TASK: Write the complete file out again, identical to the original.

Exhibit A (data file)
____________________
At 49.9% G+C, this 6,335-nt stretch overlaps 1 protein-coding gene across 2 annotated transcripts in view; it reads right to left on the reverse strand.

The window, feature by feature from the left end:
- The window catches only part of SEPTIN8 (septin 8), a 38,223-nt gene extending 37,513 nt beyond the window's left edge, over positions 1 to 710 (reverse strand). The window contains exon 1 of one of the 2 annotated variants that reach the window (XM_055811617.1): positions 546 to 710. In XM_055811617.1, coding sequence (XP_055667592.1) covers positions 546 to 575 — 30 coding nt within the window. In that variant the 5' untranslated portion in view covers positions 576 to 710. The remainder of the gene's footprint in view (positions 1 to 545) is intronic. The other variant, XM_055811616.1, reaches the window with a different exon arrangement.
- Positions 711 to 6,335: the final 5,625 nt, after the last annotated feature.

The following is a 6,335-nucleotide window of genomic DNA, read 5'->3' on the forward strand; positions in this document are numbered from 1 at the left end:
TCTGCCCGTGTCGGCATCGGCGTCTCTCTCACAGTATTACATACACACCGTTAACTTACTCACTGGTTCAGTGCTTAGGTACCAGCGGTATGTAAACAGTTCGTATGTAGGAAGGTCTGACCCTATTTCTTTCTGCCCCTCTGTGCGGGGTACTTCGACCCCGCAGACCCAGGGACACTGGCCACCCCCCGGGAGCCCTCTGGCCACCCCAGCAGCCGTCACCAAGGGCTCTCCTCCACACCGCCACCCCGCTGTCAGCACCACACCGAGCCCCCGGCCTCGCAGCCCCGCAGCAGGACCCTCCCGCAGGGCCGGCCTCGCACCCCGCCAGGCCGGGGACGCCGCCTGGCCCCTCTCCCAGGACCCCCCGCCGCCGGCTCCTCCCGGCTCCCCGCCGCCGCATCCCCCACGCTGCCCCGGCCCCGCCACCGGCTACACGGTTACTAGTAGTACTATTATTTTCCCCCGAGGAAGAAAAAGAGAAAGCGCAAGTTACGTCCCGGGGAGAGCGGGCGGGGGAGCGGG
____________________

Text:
At 49.9% G+C, this 6,335-nt stretch overlaps 1 protein-coding gene across 2 annotated transcripts in view; it reads right to left on the reverse strand.

The window, feature by feature from the left end:
- The window catches only part of SEPTIN8 (septin 8), a 38,223-nt gene extending 37,513 nt beyond the window's left edge, over positions 1 to 710 (reverse strand). The window contains exon 1 of one of the 2 annotated variants that reach the window (XM_055811617.1): positions 546 to 710. In XM_055811617.1, coding sequence (XP_055667592.1) covers positions 546 to 575 — 30 coding nt within the window. In that variant the 5' untranslated portion in view covers positions 576 to 710. The remainder of the gene's footprint in view (positions 1 to 545) is intronic. The other variant, XM_055811616.1, reaches the window with a different exon arrangement.
- Positions 711 to 6,335: the final 5,625 nt, after the last annotated feature.

The following is a 6,335-nucleotide window of genomic DNA, read 5'->3' on the forward strand; positions in this document are numbered from 1 at the left end:
TCTGCCCGTGTCGGCATCGGCGTCTCTCTCACAGTATTACATACACACCGTTAACTTACTCACTGGTTCAGTGCTTAGGTACCAGCGGTATGTAAACAGTTCGTATGTAGGAAGGTCTGACCCTATTTCTTTCTGCCCCTCTGTGCGGGGTACTTCGACCCCGCAGACCCAGGGACACTGGCCACCCCCCGGGAGCCCTCTGGCCACCCCAGCAGCCGTCACCAAGGGCTCTCCTCCACACCGCCACCCCGCTGTCAGCACCACACCGAGCCCCCGGCCTCGCAGCCCCGCAGCAGGACCCTCCCGCAGGGCCGGCCTCGCACCCCGCCAGGCCGGGGACGCCGCCTGGCCCCTCTCCCAGGACCCCCCGCCGCCGGCTCCTCCCGGCTCCCCGCCGCCGCATCCCCCACGCTGCCCCGGCCCCGCCACCGGCTACACGGTTACTAGTAGTACTATTATTTTCCCCCGAGGAAGAAAAAGAGAAAGCGCAAGTTACGTCCCGGGGAGAGCGGGCGGGGGAGCGGG